Wellington’s Test debut was all the more memorable because her family drove “14 hours straight” from Elizabeth to see her bamboozle Beaumont.
Wellington has an uncanny ability to make a sudden impact. She kicked off her international T20 career with 3/15 off four overs against New Zealand at the MCG in February last year, following up with a stunning 4/16 against the White Ferns at Adelaide Oval. She looked intent on creating more carnage at the start of the Strikers’ rebel WBBL|03 campaign, humbling Hobart Hurricanes with 3/9 from four overs at Glenelg Oval.
When you’ve had such a meteoric rise to the top, it’s hard to think you can let too many self-doubts creep in. But when Wellington claimed just three wickets for 134 in five games in the middle of this year’s WBBL campaign, they did.
Wellington always sets high standards and has great expectations. She admits she put too much pressure on herself. “I think every game I am going to take a huge amount of wickets but in a few of the games I was devastated because I wasn’t taking them.” Strikers assistant coach and former Test allrounder Shelley Nitschke pointed out to the attacking spinner there was more to bowling than taking wickets. “She was like, mate, you’re going at six an over – that’s great that is,” Wellington said. “Yeah but I’m like, ‘I’m not taking wickets – I’m a wicket-taker’. It frustrates me but I’ve got to realise I’m doing well for the team. I’ve got to put ego aside … I was pretty happy with the way I ended my season.”
She snared 17 wickets at 20.9 to be joint leading wicket-taker for the Strikers with superstar Kiwi allrounder Sophie Devine.
Just weeks before the Strikers’ first WBBL semi-final appearance – unfortunately a 17-run loss against the star-studded Sydney Sixers – Rashid Khan had encouraged her to stick with what she had done so well for so long, despite any doubts.
“We talked about pace, how fast he bowls and how fast I bowl,” she said, with a giggle. While Rashid whips the ball through at a quick pace, making him almost impossible to pick, Wellington uses flight, swerve and big spin to outpoint opposition batters. Bowling to the Strikers men in the nets she was bowling faster to try to avoid being hit around. “I was rushing in and trying to bowl as quick as I can. But he was like, ‘oh, don’t worry about your pace, what you do is amazing, you spin it, that’s the main key’.
“I need to keep telling myself just keep doing me rather than trying to change myself too much. Stick to the basics and stick to your strengths. We talked a lot about the mental side … not every ball is going to be the same, you’ve just got to keep bowling what you do, don’t try to change too much.”
Rashid’s wrong’un is the deadliest going around – and he helped Wellington with hers. “He told me about his wrong’un and helped me with mine because I could never spin it. Apparently I was holding the ball wrong. He taught me how to use my fingers a bit more and now I can actually spin it,” Wellington said. “I am more confident to bowl it in a game now because it’s more consistent and it’s spinning.”
Wellington kept in touch with Rashid as he ripped through Zimbabwe’s batting line-up, taking 16 wickets at an incredible average of 7.9 as Afghanistan claimed a stunning 4-1 limited-overs series win in February.
Wellington and Rashid Kahn talk strategy in the nets.
While Rashid is the young king of T20 bowlers, Wellington had more quietly been making her mark – until being selected in the ICC Team of the Year.
“That was unexpected,” she said. “I wasn’t thinking of anything like that in my first year but to be in a team with those great players was a massive honour, to be recognised like that – I couldn’t believe it. When I saw it, I was like, ‘oh, you’re kidding me, this is my first year and I am in this team’. I was stunned but my family was very happy. They were very proud.”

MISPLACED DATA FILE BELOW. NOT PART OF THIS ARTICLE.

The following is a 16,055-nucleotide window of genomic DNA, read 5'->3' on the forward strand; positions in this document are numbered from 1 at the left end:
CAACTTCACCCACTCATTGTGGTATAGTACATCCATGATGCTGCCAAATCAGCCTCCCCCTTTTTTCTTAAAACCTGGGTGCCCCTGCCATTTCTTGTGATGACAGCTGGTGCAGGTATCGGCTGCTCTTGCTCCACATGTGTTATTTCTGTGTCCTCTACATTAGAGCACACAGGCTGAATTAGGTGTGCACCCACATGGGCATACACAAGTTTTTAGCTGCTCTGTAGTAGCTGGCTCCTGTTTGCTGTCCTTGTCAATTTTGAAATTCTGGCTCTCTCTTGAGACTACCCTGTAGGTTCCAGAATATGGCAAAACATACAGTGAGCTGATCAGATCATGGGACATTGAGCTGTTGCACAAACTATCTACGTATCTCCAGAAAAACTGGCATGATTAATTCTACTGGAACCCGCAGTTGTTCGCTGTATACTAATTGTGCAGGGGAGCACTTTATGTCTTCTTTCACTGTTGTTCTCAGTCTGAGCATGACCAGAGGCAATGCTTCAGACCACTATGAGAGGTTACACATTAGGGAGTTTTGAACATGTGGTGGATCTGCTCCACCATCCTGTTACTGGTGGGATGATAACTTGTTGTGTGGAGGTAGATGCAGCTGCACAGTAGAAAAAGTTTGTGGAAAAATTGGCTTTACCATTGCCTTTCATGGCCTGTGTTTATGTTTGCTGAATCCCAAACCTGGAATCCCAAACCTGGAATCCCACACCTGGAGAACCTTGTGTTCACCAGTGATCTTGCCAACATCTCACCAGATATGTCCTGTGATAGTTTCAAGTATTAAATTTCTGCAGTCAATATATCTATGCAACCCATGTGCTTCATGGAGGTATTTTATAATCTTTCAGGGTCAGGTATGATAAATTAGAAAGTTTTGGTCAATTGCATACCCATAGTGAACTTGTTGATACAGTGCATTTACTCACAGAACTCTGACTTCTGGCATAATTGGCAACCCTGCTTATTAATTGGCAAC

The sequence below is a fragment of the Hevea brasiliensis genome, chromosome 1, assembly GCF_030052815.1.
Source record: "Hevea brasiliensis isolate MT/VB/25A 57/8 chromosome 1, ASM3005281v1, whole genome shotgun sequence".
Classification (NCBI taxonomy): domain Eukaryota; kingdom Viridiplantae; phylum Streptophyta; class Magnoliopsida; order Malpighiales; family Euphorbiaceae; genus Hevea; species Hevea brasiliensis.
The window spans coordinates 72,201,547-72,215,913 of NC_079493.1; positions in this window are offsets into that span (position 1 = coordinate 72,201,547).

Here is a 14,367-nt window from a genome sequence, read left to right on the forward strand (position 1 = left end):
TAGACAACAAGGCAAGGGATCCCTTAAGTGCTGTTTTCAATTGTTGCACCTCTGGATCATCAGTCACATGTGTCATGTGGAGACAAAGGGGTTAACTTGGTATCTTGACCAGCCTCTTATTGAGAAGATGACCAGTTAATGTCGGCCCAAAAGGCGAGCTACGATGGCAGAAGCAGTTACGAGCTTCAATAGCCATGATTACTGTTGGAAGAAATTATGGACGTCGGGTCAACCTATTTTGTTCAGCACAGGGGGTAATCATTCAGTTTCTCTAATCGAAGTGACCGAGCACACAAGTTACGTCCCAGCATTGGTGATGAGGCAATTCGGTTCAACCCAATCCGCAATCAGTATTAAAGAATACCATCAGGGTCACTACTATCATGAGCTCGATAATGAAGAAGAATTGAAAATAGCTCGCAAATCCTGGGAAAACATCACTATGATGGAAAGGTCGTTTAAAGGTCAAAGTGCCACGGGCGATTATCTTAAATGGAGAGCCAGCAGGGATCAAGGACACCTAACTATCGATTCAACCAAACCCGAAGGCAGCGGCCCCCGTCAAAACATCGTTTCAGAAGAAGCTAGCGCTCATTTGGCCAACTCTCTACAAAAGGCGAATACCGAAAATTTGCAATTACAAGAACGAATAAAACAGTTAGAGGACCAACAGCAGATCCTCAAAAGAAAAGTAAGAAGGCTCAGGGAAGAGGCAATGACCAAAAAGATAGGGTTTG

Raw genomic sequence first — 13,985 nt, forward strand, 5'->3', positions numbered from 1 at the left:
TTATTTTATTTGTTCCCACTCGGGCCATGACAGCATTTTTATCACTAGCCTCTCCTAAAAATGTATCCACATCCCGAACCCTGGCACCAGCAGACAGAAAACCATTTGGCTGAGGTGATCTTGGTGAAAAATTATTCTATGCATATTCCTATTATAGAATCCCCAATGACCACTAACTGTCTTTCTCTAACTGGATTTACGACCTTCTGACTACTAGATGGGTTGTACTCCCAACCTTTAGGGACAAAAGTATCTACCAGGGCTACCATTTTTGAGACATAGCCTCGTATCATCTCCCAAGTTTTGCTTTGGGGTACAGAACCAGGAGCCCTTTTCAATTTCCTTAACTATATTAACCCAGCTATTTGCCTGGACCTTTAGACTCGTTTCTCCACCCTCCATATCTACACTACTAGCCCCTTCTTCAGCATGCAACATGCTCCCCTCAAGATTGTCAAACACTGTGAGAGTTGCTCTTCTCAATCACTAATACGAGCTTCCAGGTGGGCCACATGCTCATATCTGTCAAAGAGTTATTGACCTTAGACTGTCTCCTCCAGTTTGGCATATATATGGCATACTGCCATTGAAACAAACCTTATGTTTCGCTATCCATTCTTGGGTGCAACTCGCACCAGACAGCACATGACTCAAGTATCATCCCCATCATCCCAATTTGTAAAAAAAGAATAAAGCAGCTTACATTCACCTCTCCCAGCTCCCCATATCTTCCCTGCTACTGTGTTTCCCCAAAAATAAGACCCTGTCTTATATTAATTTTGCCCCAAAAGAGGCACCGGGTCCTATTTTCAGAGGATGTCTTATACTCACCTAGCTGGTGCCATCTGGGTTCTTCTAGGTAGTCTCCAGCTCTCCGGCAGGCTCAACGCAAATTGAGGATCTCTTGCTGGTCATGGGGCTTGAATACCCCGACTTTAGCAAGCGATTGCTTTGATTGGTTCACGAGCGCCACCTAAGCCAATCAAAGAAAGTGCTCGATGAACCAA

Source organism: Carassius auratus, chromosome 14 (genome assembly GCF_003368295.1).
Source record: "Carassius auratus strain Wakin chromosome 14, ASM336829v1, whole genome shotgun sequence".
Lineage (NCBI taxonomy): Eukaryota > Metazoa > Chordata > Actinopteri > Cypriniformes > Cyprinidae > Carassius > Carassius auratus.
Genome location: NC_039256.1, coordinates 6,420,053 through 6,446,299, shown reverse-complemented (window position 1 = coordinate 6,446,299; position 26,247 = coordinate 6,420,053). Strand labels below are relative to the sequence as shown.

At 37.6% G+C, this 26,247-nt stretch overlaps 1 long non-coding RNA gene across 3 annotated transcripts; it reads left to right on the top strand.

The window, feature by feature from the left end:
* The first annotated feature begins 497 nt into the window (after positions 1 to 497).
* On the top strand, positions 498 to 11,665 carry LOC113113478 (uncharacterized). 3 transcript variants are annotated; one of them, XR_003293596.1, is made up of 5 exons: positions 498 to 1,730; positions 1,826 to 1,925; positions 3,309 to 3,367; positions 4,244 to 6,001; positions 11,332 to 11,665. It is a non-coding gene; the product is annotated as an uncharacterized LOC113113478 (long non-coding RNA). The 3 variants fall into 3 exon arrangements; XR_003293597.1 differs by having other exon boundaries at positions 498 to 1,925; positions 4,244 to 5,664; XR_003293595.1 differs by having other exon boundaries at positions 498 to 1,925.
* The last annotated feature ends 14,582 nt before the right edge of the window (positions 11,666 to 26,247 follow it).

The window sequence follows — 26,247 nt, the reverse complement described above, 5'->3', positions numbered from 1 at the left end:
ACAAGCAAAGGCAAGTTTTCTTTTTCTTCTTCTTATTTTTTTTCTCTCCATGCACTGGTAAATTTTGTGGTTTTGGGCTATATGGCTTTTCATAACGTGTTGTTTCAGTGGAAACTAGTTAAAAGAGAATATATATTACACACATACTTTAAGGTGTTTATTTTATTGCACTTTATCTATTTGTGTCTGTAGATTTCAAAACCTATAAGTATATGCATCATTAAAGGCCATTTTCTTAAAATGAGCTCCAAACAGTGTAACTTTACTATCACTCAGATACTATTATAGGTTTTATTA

Wellington hasn’t got anything for this achievement yet, hoping a certificate might still be coming in the post. Strikers team-mate, swing bowler Megan Schutt also was named in the select line-up. She found out about being named in the team on social media!
But the recognition keeps coming – and unlike women cricketers of previous eras, Amanda-Jade, Megan and Co. are starting to be recognised everywhere they go.
“I get noticed quite a bit (on the streets),” Wellington said. “It’s funny … it’s fantastic to see people in the streets actually know who female cricketers are these days. To be recognised in the streets and in the shopping centres, it’s weird but it’s cool.”
It’s been what Wellington describes a “massive year for women in sport” and she is grateful it’s happening as her own career is booming.
As AFLW is making its presence felt with bumper crowds and high television ratings and the Matildas soccer side and national rugby sevens team have captured the public’s imagination, so, too, Australia’s women’s cricketers are firmly in the limelight.
WBBL|03 was bigger and better than ever after the Ashes series of Test, one-dayers and Twenty20 clashes created huge interest. Being part of the side that regained the Ashes was yet another highlight for the gifted South Aussie.
Having just returned from the gala Allan Border Medal night in Melbourne gave Wellington a chance to reflect on how times had changed for our women cricketers.
“It’s a great time to be in the sport of cricket right now … it’s such a privilege,” she said. “It was fantastic to see Karen Rolton getting inducted to the Hall of Fame. We have to thank our past players for setting up what we’ve got now. They were playing for basically nothing … paying to play. And now look at us. I’m 20, playing cricket for Australia, travelling the world and getting paid for it.”
Wellington remembers playing against Australian Test record runscorer Rolton in SA A-grade ranks well before reaching her teens. She recalls standing on the boundary and regularly watching the ball sail over her head. “It was awesome to see her getting recognition in the Hall of Fame.”
Because of the likes of Rolton and Belinda Clark, Wellington now is getting the credit she deserves. And making a name for herself. No comparisons needed.
By Peter Cornwall